Nutrition Labels as Universal Home Labels

Breezehouse_label

We’re very much intrigued by the white paper released yesterday by Michelle Kaufmann Companies.  Officially entitled "Nutrition Labels for Homes: A Way for Homebuyers to Make More Ecological, Economical Decisions," the white paper presents the case for a universal label for homes.  Note that last sentence, though.  This isn’t a label for just green homes, it’s a label for all homes.  It’s a universal label to educate people on a home’s sustainability (or unsustainability) profile.  Every home gets a label — you can imagine the power this gives buyers and green home sellers. 

Mklotus label

Mksolairelabel

You can also imagine how powerless it makes non-green home sellers.  There will likely be some push back from some homeowners, but only from the ones that have the most to lose (i.e., those that own energy hogs, inefficient McMansions, sprawling monster homes and the like). 

Those that invest in sustainable home improvements will likely fetch a return on their investment, though, so these labels could be an impetus to a thorough and enormous market transformation.   

The UK has a version of nutrition labels called the Energy Performance Certificate.  Over there, all large buildings in the UK will be required to display their EPCs in a prominent location.  The EPC is different from the version discussed in this white paper, though, because it provides an estimate of the potential for improvement based on installing certain upgrades.  But the general idea and concept is the same. 

What do you think about home nutrition labels or sustainability labels?  How would you popularize them?  How do you make sure the information in each sustainability label is consistent, label to label?  How do you get homeowners to support them?  Any thoughts?

[+] White Paper: Nutrition Labels for Homes [pdf]
[+] White Paper: Nutrition Labels for Homes [mk blog]


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  • http://www.squidoo.com/schumacherhomes Jack

    It’s a pretty unique idea, I think it could definitely be useful

  • Jake

    It’s simply brilliant.
    It cuts out all the greewash, murky, gobbledy gook of trying to figure out where all the dozens of complex decisions and combinations of “efficiency” get you.

  • elaine

    thx preston. not a new idea, but glad that MKD published this…

    i know that a couple years ago, the department of energy was looking into an “energy performance index” for buildings (similar to the UK index) that could be similar to the MPH on a car (each building would be required to have their “index” label).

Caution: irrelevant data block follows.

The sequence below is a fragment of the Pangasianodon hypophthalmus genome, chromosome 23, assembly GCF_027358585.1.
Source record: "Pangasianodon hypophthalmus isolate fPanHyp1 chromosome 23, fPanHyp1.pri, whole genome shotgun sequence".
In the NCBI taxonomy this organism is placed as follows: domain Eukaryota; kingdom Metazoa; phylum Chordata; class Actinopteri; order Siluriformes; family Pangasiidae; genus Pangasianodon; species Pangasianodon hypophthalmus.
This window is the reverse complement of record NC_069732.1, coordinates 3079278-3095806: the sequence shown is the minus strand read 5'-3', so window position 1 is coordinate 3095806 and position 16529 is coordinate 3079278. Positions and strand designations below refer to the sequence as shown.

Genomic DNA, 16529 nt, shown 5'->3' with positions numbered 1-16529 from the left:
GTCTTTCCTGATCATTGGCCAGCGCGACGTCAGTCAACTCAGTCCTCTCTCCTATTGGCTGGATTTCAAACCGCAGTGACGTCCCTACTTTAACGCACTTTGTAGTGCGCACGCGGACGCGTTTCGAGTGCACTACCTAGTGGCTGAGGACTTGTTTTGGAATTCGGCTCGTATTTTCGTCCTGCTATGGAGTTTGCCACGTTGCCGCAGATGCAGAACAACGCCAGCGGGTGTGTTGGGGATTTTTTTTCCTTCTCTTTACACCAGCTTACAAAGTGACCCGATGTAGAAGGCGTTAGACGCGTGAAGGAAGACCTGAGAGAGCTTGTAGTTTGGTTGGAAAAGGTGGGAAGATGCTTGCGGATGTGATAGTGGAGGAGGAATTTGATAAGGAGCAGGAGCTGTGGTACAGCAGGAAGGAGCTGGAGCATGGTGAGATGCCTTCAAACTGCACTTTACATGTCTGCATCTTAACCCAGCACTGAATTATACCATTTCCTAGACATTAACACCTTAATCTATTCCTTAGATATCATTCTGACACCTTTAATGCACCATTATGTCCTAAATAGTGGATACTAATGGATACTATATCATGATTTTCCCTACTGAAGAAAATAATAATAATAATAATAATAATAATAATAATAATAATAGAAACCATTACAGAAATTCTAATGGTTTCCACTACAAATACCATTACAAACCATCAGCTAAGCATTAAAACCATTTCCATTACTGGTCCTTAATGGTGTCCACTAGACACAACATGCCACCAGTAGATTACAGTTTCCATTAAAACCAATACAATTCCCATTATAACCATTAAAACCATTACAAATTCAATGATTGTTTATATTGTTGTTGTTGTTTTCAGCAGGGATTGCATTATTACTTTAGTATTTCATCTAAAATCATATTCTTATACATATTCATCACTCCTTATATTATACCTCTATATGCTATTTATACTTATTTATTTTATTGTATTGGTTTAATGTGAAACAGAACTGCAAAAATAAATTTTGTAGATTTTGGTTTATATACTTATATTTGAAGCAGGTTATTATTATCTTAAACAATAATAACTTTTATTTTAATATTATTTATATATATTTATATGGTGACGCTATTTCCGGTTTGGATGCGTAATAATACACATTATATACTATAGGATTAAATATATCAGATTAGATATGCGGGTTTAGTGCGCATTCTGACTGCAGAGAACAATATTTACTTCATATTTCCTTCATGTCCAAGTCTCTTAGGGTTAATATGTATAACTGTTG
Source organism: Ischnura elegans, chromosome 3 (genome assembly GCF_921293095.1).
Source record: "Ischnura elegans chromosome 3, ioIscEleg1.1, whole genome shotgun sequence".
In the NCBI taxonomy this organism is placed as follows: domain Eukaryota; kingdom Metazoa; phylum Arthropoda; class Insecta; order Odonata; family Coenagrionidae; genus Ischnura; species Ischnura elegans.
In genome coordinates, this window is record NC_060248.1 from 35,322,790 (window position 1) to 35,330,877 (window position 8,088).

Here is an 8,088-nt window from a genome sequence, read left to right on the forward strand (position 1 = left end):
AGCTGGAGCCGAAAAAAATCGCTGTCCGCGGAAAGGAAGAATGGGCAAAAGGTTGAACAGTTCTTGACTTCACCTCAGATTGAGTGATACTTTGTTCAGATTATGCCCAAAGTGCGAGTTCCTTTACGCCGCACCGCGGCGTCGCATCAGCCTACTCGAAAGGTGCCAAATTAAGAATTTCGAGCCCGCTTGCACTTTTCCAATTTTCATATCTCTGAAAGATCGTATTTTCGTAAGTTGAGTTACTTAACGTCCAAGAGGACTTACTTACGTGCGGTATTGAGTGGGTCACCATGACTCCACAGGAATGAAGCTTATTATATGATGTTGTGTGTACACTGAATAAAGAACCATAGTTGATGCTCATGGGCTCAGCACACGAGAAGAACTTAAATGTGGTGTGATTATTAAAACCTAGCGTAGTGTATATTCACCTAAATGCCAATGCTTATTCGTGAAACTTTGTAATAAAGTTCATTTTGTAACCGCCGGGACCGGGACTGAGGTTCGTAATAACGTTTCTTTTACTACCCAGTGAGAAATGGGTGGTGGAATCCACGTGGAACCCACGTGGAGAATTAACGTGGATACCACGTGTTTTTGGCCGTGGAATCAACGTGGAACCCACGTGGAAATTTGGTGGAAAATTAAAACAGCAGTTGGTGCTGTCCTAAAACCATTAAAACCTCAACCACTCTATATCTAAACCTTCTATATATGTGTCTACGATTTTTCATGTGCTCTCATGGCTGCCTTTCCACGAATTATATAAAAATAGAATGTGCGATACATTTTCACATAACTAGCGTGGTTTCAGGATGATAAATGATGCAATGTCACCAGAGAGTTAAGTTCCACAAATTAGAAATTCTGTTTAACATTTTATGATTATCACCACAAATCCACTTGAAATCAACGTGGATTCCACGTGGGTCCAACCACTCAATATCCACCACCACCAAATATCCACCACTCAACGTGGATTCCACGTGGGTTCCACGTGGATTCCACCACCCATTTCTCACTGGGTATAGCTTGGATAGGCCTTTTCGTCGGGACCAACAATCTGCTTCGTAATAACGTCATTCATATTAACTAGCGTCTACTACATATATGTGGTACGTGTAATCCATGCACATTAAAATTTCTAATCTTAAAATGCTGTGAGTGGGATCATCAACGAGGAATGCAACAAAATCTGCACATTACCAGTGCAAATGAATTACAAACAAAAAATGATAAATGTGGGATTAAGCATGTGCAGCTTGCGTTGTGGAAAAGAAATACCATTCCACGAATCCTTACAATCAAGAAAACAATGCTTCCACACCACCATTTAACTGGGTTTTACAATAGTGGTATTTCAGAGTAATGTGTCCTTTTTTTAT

USGBC also has been pushing the “nutrition label” idea for buildings for the past 3 years, using a standardized system – their analogy is typically presented as the label on a box of animal crackers.

    in addition, the folks in alameda county, ca are about to begin a pilot program with the MLS listings that indicate the overall “green” performance of homes that are listed for sale… another initiative to help transform the residential market.

    • http://www.postgreenhomes.com Chad Ludeman

      Elaine made most of my comment for me. Another thing that may really help is for these types of stats to be included in MLS listings of all homes for sale. There are a few MLS companies that are already listing if a home is Energy Star rated or LEED certified.

      If Realtors and consumers start to demand that their home is Energy Star, LEED or lives up to some other similar standard, then developers will have no choice but to comply sooner or later.

      Publishing standards like MKD is suggesting could just be the ticket the industry needs to push everyone to the next level in responsible (aka green) building. Envision the standard being implemented and green builders homes start selling like hotcakes, while standard builders see their market share diminish. How long do you think it would take them to respond accordingly with better products?

      Better yet, get the financial institutions involved and offer better rates and loan products for projects that meet a certain level or green or energy efficient rating. We are hearing rumblings of this already with the tightened market…

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